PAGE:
Mind Your Slanguage

Benjamin Zephaniah explores the moral panic surrounding language change and asks why Jamaican patois remains the slang of choice for British teenagers.

In 2007, Manchester Academy banned street slang from their classrooms, and reported soaring exam results the following year. Most linguists agree that the key to using street slang successfully is 'appropriacy' - the ability to turn it on and off in different situations. So why do young people today appear less able to discern appropriacy than they were 20 years ago? Is banning slang the answer or, as some experts suggest, should teachers and parents try learning it?

Including contributions from Ann Widdecombe MP, BBC 1Xtra DJ Ras Kwame and Tony Thorne of the Slang and New Language Archive, King's College, London.

Episodes

First
Broadcast
Comments
20091208

Benjamin Zephaniah explores the moral panic surrounding language change and asks why Jamaican patois remains the slang of choice for British teenagers.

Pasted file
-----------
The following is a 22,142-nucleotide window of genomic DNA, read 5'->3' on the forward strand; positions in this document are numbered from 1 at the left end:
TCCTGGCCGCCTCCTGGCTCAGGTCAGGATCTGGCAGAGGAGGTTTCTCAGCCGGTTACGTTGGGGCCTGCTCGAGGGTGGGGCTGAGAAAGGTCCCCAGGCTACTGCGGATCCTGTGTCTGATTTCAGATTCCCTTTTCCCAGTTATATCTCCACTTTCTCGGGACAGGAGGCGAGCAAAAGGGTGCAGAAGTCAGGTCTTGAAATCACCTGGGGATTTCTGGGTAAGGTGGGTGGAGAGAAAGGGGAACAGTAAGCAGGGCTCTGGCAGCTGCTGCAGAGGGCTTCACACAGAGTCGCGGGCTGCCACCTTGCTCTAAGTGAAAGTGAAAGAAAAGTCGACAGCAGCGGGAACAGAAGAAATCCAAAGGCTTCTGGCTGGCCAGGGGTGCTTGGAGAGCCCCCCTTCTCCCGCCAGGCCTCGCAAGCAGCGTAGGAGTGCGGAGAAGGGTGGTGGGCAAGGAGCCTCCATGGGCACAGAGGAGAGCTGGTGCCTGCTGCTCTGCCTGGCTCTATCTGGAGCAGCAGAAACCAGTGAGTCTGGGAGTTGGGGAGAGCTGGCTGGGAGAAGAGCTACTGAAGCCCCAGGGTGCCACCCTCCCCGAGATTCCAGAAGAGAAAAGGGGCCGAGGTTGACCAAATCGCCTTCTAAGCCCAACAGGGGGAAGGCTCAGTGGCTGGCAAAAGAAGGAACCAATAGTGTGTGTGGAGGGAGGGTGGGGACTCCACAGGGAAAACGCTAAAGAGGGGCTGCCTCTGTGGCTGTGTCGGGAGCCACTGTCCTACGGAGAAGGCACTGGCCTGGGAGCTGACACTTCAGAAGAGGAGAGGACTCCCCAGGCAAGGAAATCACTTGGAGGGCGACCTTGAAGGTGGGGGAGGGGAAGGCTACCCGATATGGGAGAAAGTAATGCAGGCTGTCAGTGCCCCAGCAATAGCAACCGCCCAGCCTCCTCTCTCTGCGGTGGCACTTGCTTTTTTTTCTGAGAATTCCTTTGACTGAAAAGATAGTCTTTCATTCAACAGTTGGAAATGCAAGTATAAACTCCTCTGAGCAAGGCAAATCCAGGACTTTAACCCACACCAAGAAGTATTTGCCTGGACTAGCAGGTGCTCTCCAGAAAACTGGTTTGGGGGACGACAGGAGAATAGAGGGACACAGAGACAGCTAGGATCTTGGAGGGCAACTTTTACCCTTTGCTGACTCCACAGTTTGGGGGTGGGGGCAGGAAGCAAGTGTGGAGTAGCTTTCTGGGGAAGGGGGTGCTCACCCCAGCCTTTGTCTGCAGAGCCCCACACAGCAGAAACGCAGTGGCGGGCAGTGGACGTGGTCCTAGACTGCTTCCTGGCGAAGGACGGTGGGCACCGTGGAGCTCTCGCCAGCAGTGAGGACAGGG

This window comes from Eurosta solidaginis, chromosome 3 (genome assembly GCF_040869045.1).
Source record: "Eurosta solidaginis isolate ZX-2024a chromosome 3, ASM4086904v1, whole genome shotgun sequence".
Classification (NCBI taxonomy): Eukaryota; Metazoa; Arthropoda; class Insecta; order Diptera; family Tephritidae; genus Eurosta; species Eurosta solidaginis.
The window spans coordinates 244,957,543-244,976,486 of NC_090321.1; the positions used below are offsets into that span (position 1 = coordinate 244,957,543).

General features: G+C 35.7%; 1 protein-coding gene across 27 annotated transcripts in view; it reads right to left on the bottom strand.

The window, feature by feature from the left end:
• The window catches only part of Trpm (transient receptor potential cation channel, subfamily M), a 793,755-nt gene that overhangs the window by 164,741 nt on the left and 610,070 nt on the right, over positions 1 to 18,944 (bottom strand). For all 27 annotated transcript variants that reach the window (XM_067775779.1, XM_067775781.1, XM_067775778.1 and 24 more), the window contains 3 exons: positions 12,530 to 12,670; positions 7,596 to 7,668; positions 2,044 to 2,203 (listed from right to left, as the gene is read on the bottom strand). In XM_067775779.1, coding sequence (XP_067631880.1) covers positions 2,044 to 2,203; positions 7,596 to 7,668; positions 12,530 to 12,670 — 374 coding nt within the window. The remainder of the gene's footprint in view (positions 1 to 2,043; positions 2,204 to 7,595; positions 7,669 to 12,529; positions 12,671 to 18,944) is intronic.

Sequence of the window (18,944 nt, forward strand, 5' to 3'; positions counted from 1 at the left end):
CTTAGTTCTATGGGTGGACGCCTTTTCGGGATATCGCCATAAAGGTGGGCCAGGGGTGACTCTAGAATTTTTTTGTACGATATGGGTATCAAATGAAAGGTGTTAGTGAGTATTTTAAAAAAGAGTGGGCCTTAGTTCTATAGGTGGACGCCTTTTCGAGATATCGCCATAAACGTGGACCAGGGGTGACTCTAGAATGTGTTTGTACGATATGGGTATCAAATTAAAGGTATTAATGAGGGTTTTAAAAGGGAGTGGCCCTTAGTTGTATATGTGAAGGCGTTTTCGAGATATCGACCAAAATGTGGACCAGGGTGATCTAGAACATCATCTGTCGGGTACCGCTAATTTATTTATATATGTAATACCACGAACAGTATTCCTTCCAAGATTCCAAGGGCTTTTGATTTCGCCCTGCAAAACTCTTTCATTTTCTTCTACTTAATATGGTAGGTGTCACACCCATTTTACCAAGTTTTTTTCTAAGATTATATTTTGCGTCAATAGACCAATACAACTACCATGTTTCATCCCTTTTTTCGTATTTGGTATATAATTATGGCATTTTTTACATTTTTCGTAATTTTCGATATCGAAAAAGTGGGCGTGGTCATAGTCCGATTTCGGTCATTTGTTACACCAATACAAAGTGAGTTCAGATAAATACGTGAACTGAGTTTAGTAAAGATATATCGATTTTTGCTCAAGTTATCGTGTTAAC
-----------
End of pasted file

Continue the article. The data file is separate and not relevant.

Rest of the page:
In 2007, Manchester Academy banned street slang from their classrooms, and reported soaring exam results the following year. Most linguists agree that the key to using street slang successfully is 'appropriacy' - the ability to turn it on and off in different situations. So why do young people today appear less able to discern appropriacy than they were 20 years ago? Is banning slang the answer or, as some experts suggest, should teachers and parents try learning it?

Including contributions from Ann Widdecombe MP, BBC 1Xtra DJ Ras Kwame and Tony Thorne of the Slang and New Language Archive, King's College, London.

20091208

Benjamin Zephaniah explores the moral panic surrounding language change and asks why Jamaican patois remains the slang of choice for British teenagers.

In 2007, Manchester Academy banned street slang from their classrooms, and reported soaring exam results the following year. Most linguists agree that the key to using street slang successfully is 'appropriacy' - the ability to turn it on and off in different situations. So why do young people today appear less able to discern appropriacy than they were 20 years ago? Is banning slang the answer or, as some experts suggest, should teachers and parents try learning it?

Including contributions from Ann Widdecombe MP, BBC 1Xtra DJ Ras Kwame and Tony Thorne of the Slang and New Language Archive, King's College, London.